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Energy

Massive Fuel Station Closures in North-East Nigeria Over Anti-Smuggling Clampdown

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In a significant protest against an anti-smuggling operation, nearly 2,000 petrol stations in Nigeria’s North-East have shut down, causing widespread fuel shortages and forcing motorists to turn to the black market.

The closures began yesterday following a crackdown by the Nigeria Customs Service (NCS), which targeted petrol outlets suspected of smuggling fuel to neighboring countries.

Dahiru Buba, Chairman of the Independent Petroleum Marketers Association (IPMAN) for Adamawa and Taraba states, revealed that the closures were a direct response to the NCS impounding tanker trucks and shutting down some fuel outlets.

This crackdown, known as “Operation Whirlwind,” aimed to curb the smuggling of subsidized petrol to Cameroon, Benin, and Togo—a practice that has thrived for years due to the significant price difference.

Buba explained that the operation initially led to the seizure of tanker trucks belonging to IPMAN members. Although the trucks were released following protests by the association, the continued impoundment of more vehicles and the closure of several petrol stations led to the widespread shutdown.

“We wrote to them [Nigeria Customs] again, but there were no responses. That is why we decided to go on strike,” Buba said, adding that over 1,800 outlets had ceased operations.

“This is our business, and we cannot be quiet when our members are treated this way,” Buba added, emphasizing the association’s frustration with the ongoing situation.

In response to the closures, the black market has surged, with fuel vendors in Adamawa’s capital, Yola, selling petrol at N1,400 per liter—significantly higher than the official pump price of between N650 and N750.

This has placed an additional burden on consumers, who now face inflated costs amid the fuel scarcity.

Mangsi Lazarus, the customs spokesperson for Adamawa and Taraba, defended the operation, stating that the impounded tanker trucks were indeed being used to smuggle petrol.

“We are simply carrying out our duty to prevent illegal activities that harm the economy,” Lazarus said.

The fuel crisis comes as oil prices edged higher globally due to anticipated strong driving demand, geopolitical tensions in the Middle East, and drone attacks on Russian refineries.

Brent crude futures for August delivery rose by 0.9% to $86.04 a barrel, while US crude gained 1.1% to $81.63 per barrel.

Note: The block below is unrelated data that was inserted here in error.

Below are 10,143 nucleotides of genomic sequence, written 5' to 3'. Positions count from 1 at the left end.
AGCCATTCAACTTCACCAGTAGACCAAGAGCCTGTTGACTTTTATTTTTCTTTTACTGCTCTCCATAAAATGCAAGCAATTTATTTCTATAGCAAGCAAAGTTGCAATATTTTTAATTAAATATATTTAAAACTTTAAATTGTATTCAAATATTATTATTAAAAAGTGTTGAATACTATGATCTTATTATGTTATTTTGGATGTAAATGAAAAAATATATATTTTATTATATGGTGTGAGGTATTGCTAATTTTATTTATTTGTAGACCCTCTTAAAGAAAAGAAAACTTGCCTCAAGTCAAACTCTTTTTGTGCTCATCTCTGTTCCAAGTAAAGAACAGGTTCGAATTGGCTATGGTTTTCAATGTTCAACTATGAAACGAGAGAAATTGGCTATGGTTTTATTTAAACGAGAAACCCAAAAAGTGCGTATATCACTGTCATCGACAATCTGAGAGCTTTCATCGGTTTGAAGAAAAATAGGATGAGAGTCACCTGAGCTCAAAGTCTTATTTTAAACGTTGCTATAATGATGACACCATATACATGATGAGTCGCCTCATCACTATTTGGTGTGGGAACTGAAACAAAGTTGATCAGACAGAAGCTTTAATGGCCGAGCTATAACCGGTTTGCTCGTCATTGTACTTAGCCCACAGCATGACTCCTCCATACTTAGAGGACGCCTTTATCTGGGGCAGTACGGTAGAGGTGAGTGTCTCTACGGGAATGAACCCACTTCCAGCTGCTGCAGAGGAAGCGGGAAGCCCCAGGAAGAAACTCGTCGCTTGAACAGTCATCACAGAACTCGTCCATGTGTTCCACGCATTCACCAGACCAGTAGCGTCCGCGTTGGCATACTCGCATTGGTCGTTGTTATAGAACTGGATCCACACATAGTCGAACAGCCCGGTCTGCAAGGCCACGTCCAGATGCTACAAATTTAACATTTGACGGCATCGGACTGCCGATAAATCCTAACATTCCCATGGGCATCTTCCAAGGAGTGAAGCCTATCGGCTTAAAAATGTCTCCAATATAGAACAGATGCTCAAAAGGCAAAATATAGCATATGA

“The chief underlying reason behind the price strength … is the growing confidence that global oil inventories will inevitably plunge during the summer in the northern hemisphere,” said Tamas Varga of oil broker PVM, referring to seasonal demand for oil products.

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Crude Oil

Oil Prices Inch Down Amid Dollar Strength and Interest Rate Concerns

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Crude oil prices declined on Monday as the U.S. dollar strengthened and concerns over potential interest rate hikes resurfaced.

Brent crude oil, against which Nigerian oil is priced, slipped marginally by 3 cents to settle at $85.21 per barrel following a modest 0.6% decline on Friday.

Similarly, U.S. West Texas Intermediate (WTI) crude oil saw a minimal decrease of 2 cents to close at $80.71 per barrel.

Market analysts pointed to the robust performance of the U.S. dollar, which gained ground after the release of positive Purchasing Managers’ Index (PMI) data on Friday.

Tony Sycamore, a markets analyst at IG in Sydney, noted, “The U.S. dollar has opened bid this morning and appears to have broken higher following better U.S. PMI data on Friday night and political concerns ahead of the French election.”

A stronger dollar typically makes dollar-denominated commodities like oil less attractive for holders of other currencies, putting downward pressure on prices.

Last week, however, both Brent and WTI crude contracts managed to gain approximately 3% each.

This was largely driven by increasing signs of demand recovery for oil products in the U.S., the world’s largest consumer of crude oil. Additionally, ongoing supply constraints enforced by OPEC+ further supported market sentiment.

According to ANZ analysts, U.S. crude inventories continued their decline while gasoline demand recorded a seventh consecutive weekly rise.

Moreover, jet fuel consumption has rebounded to levels last seen in 2019, indicating a robust recovery in travel-related fuel demand.